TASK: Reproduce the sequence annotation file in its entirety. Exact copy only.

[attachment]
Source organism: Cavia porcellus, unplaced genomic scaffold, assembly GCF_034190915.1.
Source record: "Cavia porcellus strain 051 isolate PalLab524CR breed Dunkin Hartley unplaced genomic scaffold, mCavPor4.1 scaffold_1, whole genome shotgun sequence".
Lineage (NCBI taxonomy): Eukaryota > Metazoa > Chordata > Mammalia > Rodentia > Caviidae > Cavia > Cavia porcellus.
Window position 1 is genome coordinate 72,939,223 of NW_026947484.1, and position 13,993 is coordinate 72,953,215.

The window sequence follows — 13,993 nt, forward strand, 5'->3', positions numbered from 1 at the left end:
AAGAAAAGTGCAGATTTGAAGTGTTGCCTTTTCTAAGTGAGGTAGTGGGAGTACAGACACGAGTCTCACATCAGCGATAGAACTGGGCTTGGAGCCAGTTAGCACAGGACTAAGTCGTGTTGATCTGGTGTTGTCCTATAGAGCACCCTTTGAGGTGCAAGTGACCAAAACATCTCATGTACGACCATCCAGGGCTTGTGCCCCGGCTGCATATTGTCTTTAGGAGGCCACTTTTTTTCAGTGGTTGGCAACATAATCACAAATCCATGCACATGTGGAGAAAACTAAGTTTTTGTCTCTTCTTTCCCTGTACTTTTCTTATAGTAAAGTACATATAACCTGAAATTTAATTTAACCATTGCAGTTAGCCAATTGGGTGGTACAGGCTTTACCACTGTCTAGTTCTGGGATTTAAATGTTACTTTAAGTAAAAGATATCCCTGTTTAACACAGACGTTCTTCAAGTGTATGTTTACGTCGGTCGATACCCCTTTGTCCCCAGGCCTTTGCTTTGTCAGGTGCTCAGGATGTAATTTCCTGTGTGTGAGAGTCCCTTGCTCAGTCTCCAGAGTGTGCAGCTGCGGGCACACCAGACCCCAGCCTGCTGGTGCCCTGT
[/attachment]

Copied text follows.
Source organism: Cavia porcellus, unplaced genomic scaffold, assembly GCF_034190915.1.
Source record: "Cavia porcellus strain 051 isolate PalLab524CR breed Dunkin Hartley unplaced genomic scaffold, mCavPor4.1 scaffold_1, whole genome shotgun sequence".
Lineage (NCBI taxonomy): Eukaryota > Metazoa > Chordata > Mammalia > Rodentia > Caviidae > Cavia > Cavia porcellus.
Window position 1 is genome coordinate 72,939,223 of NW_026947484.1, and position 13,993 is coordinate 72,953,215.

The window sequence follows — 13,993 nt, forward strand, 5'->3', positions numbered from 1 at the left end:
AAGAAAAGTGCAGATTTGAAGTGTTGCCTTTTCTAAGTGAGGTAGTGGGAGTACAGACACGAGTCTCACATCAGCGATAGAACTGGGCTTGGAGCCAGTTAGCACAGGACTAAGTCGTGTTGATCTGGTGTTGTCCTATAGAGCACCCTTTGAGGTGCAAGTGACCAAAACATCTCATGTACGACCATCCAGGGCTTGTGCCCCGGCTGCATATTGTCTTTAGGAGGCCACTTTTTTTCAGTGGTTGGCAACATAATCACAAATCCATGCACATGTGGAGAAAACTAAGTTTTTGTCTCTTCTTTCCCTGTACTTTTCTTATAGTAAAGTACATATAACCTGAAATTTAATTTAACCATTGCAGTTAGCCAATTGGGTGGTACAGGCTTTACCACTGTCTAGTTCTGGGATTTAAATGTTACTTTAAGTAAAAGATATCCCTGTTTAACACAGACGTTCTTCAAGTGTATGTTTACGTCGGTCGATACCCCTTTGTCCCCAGGCCTTTGCTTTGTCAGGTGCTCAGGATGTAATTTCCTGTGTGTGAGAGTCCCTTGCTCAGTCTCCAGAGTGTGCAGCTGCGGGCACACCAGACCCCAGCCTGCTGGTGCCCTGT